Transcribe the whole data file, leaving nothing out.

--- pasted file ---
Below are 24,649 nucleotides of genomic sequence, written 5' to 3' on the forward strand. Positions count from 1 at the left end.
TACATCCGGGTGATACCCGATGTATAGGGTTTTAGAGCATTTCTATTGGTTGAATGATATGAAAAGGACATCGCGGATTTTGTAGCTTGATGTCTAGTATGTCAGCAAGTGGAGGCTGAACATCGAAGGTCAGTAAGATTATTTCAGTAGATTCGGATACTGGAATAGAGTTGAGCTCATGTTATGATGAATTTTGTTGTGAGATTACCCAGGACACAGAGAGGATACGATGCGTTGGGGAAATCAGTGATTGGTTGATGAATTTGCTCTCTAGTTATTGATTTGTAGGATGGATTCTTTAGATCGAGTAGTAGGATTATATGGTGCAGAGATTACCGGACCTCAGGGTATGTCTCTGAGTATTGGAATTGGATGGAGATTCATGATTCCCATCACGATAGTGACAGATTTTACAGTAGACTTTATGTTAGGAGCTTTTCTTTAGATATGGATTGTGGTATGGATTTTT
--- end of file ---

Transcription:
Below are 24,649 nucleotides of genomic sequence, written 5' to 3' on the forward strand. Positions count from 1 at the left end.
TACATCCGGGTGATACCCGATGTATAGGGTTTTAGAGCATTTCTATTGGTTGAATGATATGAAAAGGACATCGCGGATTTTGTAGCTTGATGTCTAGTATGTCAGCAAGTGGAGGCTGAACATCGAAGGTCAGTAAGATTATTTCAGTAGATTCGGATACTGGAATAGAGTTGAGCTCATGTTATGATGAATTTTGTTGTGAGATTACCCAGGACACAGAGAGGATACGATGCGTTGGGGAAATCAGTGATTGGTTGATGAATTTGCTCTCTAGTTATTGATTTGTAGGATGGATTCTTTAGATCGAGTAGTAGGATTATATGGTGCAGAGATTACCGGACCTCAGGGTATGTCTCTGAGTATTGGAATTGGATGGAGATTCATGATTCCCATCACGATAGTGACAGATTTTACAGTAGACTTTATGTTAGGAGCTTTTCTTTAGATATGGATTGTGGTATGGATTTTT